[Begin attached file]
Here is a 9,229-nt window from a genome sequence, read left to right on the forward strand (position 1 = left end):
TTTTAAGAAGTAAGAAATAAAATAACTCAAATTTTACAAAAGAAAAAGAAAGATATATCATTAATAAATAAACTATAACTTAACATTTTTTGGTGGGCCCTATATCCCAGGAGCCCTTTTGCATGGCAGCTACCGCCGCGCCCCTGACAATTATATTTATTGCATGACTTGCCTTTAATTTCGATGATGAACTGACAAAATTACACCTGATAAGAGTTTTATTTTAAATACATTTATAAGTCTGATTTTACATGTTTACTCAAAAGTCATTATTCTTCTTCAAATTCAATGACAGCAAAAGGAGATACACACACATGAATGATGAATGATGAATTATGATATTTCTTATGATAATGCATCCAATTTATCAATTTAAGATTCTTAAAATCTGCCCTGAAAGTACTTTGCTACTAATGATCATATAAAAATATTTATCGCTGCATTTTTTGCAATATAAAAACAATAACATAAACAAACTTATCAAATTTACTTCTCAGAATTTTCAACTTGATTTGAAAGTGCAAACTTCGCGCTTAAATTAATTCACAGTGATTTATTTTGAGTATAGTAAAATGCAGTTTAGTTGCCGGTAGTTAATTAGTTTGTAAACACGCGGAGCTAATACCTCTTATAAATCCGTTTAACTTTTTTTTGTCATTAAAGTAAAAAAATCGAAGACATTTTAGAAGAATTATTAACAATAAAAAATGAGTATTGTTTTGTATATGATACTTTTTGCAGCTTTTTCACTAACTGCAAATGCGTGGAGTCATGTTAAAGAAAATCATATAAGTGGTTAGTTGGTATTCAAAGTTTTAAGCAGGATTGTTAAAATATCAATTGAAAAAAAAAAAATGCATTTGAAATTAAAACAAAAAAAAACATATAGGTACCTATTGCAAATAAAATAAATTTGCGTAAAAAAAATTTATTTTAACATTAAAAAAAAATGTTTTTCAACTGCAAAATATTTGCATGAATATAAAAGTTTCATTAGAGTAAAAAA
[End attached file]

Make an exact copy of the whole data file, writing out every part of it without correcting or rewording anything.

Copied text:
Here is a 9,229-nt window from a genome sequence, read left to right on the forward strand (position 1 = left end):
TTTTAAGAAGTAAGAAATAAAATAACTCAAATTTTACAAAAGAAAAAGAAAGATATATCATTAATAAATAAACTATAACTTAACATTTTTTGGTGGGCCCTATATCCCAGGAGCCCTTTTGCATGGCAGCTACCGCCGCGCCCCTGACAATTATATTTATTGCATGACTTGCCTTTAATTTCGATGATGAACTGACAAAATTACACCTGATAAGAGTTTTATTTTAAATACATTTATAAGTCTGATTTTACATGTTTACTCAAAAGTCATTATTCTTCTTCAAATTCAATGACAGCAAAAGGAGATACACACACATGAATGATGAATGATGAATTATGATATTTCTTATGATAATGCATCCAATTTATCAATTTAAGATTCTTAAAATCTGCCCTGAAAGTACTTTGCTACTAATGATCATATAAAAATATTTATCGCTGCATTTTTTGCAATATAAAAACAATAACATAAACAAACTTATCAAATTTACTTCTCAGAATTTTCAACTTGATTTGAAAGTGCAAACTTCGCGCTTAAATTAATTCACAGTGATTTATTTTGAGTATAGTAAAATGCAGTTTAGTTGCCGGTAGTTAATTAGTTTGTAAACACGCGGAGCTAATACCTCTTATAAATCCGTTTAACTTTTTTTTGTCATTAAAGTAAAAAAATCGAAGACATTTTAGAAGAATTATTAACAATAAAAAATGAGTATTGTTTTGTATATGATACTTTTTGCAGCTTTTTCACTAACTGCAAATGCGTGGAGTCATGTTAAAGAAAATCATATAAGTGGTTAGTTGGTATTCAAAGTTTTAAGCAGGATTGTTAAAATATCAATTGAAAAAAAAAAAATGCATTTGAAATTAAAACAAAAAAAAACATATAGGTACCTATTGCAAATAAAATAAATTTGCGTAAAAAAAATTTATTTTAACATTAAAAAAAAATGTTTTTCAACTGCAAAATATTTGCATGAATATAAAAGTTTCATTAGAGTAAAAAA